Apple’s biggest struggle in India has been its highly priced products. This premium brand targets exclusive and high-end buyers. an iPhone can cost between Rs 35, 000 – Rs 90,000 in India, compared to Rs 11,500, the average price of any other mobile phone.
“I have never used an iPhone and I was keen on getting my hands on one but it didn’t make sense,” says Alam, an employee in India’s Silicon Valley, Bengaluru. “I look for storage, camera and processor in phones and cheaper alternatives like OnePlus are more value for the money. The new iPhones cost almost Rs 100,000 — I can get three good phones for that price or even a decent gaming laptop.”
Plunge in Demand
Apple iPhone’s business plunged 25-30 per cent during the fourth quarter of 2018. From 3 million phones in 2017, sales might descend to 2 million this year, which will be the first decline in 4 years. More than half the sales of the company is from its depreciated older models.
Apple’s underperformance can be blamed on its expensive products. According to Counterpoint Research, the company’s “premium smartphone market” contributes to just 4 per cent of the overall smartphone sales in India.
iPhone’s share of India’s smartphone market is now at “its lowest in recent history,” according to Counterpoint.
“Year 2018 could well be the worst year for Apple… market share drop is expected for the full year given the weak second quarter,” said Rushabh Doshi, research manager at Singapore-based firm.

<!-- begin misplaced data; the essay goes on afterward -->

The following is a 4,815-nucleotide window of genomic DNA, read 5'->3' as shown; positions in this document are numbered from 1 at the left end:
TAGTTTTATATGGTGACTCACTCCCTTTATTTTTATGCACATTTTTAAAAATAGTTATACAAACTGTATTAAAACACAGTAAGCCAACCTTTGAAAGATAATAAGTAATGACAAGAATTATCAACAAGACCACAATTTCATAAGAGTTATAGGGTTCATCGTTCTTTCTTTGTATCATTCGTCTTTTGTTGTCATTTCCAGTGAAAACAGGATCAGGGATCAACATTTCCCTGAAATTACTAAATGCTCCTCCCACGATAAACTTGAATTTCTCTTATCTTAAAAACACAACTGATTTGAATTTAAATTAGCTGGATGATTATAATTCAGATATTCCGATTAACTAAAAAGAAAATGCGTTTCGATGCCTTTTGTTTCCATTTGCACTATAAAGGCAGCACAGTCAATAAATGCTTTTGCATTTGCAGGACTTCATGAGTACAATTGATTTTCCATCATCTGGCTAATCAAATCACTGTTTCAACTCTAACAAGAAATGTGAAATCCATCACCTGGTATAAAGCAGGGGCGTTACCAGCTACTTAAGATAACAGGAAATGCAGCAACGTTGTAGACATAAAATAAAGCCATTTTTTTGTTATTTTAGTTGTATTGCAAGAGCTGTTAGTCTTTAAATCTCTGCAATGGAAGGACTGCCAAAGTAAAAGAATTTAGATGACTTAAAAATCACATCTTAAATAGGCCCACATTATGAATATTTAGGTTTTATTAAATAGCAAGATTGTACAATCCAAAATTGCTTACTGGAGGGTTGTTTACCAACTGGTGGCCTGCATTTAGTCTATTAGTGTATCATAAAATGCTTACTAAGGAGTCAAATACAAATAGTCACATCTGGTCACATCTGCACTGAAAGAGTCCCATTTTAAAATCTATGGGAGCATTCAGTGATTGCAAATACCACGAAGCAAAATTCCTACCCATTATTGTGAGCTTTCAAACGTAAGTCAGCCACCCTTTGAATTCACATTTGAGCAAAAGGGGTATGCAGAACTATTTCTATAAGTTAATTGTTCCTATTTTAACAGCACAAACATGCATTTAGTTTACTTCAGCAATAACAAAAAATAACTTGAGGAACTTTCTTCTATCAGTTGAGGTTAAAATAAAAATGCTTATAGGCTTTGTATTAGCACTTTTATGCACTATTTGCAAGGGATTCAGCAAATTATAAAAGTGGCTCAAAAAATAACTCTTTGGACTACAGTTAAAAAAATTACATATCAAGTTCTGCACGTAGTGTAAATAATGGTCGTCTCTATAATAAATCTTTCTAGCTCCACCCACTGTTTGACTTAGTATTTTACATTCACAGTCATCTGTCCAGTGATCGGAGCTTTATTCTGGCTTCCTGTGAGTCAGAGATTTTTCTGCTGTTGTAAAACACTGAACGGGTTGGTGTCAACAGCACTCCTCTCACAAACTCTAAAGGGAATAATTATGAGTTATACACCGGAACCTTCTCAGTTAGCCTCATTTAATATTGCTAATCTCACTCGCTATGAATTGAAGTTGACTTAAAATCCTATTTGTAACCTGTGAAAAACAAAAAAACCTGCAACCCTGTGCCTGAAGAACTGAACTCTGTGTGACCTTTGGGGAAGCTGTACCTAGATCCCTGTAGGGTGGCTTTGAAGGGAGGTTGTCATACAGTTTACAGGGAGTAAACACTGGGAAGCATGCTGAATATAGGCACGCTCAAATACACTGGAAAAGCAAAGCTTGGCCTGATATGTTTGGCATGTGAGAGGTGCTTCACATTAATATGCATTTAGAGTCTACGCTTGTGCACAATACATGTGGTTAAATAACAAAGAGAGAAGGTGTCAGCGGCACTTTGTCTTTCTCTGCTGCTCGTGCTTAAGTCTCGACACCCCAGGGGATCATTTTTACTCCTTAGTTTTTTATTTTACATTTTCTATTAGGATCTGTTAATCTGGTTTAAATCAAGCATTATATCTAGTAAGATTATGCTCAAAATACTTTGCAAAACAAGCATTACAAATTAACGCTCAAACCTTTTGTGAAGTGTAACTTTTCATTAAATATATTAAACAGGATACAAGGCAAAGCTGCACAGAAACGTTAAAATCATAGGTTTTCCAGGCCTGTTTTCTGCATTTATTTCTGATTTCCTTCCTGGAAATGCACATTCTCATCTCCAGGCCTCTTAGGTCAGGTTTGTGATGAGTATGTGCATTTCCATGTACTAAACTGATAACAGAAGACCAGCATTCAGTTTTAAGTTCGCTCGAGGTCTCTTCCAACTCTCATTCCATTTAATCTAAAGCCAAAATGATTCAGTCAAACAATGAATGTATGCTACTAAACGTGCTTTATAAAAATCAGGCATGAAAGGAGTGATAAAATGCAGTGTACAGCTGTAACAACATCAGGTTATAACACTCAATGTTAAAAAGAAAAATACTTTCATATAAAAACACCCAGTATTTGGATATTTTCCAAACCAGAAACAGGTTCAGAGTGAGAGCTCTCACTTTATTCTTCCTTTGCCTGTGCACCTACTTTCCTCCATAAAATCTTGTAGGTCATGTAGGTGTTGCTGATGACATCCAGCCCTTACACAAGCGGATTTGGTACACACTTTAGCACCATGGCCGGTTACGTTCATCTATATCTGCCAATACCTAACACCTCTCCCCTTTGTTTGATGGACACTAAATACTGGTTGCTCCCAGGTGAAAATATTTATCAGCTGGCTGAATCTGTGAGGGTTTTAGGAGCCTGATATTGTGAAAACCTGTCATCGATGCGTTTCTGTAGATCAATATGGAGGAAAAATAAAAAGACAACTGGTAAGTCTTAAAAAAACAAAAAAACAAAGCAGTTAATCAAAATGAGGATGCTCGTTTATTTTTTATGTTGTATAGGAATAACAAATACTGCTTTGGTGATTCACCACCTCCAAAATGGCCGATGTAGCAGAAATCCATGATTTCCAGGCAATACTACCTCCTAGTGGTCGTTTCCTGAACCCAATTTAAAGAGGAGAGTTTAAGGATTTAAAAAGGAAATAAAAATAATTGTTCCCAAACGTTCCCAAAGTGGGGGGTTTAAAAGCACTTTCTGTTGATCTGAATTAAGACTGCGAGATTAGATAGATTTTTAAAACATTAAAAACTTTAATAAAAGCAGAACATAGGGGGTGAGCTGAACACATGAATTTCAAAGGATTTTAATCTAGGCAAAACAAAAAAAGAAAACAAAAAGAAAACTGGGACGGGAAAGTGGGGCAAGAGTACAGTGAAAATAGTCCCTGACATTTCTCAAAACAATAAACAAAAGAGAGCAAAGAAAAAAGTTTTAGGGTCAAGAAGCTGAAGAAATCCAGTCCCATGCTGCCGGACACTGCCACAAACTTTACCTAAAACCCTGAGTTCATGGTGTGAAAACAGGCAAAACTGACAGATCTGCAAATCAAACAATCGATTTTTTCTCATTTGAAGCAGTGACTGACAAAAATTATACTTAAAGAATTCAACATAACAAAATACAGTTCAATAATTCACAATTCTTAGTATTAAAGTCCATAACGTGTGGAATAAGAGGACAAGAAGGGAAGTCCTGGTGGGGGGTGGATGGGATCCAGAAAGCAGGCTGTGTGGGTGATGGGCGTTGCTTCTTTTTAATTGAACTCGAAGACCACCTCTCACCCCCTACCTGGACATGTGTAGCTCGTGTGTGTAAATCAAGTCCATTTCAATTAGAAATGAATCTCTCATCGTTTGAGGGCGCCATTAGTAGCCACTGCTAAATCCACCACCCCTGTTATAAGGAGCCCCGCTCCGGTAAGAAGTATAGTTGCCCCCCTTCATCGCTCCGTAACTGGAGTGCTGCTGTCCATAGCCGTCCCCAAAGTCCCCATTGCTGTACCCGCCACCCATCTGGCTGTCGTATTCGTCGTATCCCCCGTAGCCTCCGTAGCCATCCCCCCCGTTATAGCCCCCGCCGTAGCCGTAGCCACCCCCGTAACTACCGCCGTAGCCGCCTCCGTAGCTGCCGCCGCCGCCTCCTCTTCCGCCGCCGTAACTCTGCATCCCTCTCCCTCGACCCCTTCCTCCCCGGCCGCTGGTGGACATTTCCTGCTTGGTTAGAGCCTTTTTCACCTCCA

Other Price-Cutting Competitors
With in-depth knowledge of the market and the target audience, Apple’s leading competitors are adopting competitive pricing intelligence to capture iPhone’s acquired market.
Chinese companies like Xiaomi and OnePlus have overshadowed iPhone’s unique brand image by providing more affordable handsets.
Reviving competitor, Samsung, stacks second position in the “premium smartphone buy list” with One Plus impressively sitting on the first rank with 40 per cent.
A potential area of growth for Apple: Services
Many Apple users pick apps and services from Google and Microsoft on their iPhones over Apple’s iTunes. This proposes that Apple needs to revisit its market strategies, and realize the shift from hardware to software-intensive services.
Colin Gillis, analyst with BGC Partners commented, “For the strategy to really make a lot of sense, you want to be more aggressive in building services revenue.”
The multinational brand needs to push its service business, but with competition already a leap forward, gaining a substantial market share would be a hard-hitting task.
With the decrease in revenue of Apple’s IPhone due to weak sales, restructuring in business verticals and optimizing its market strategy is vital.
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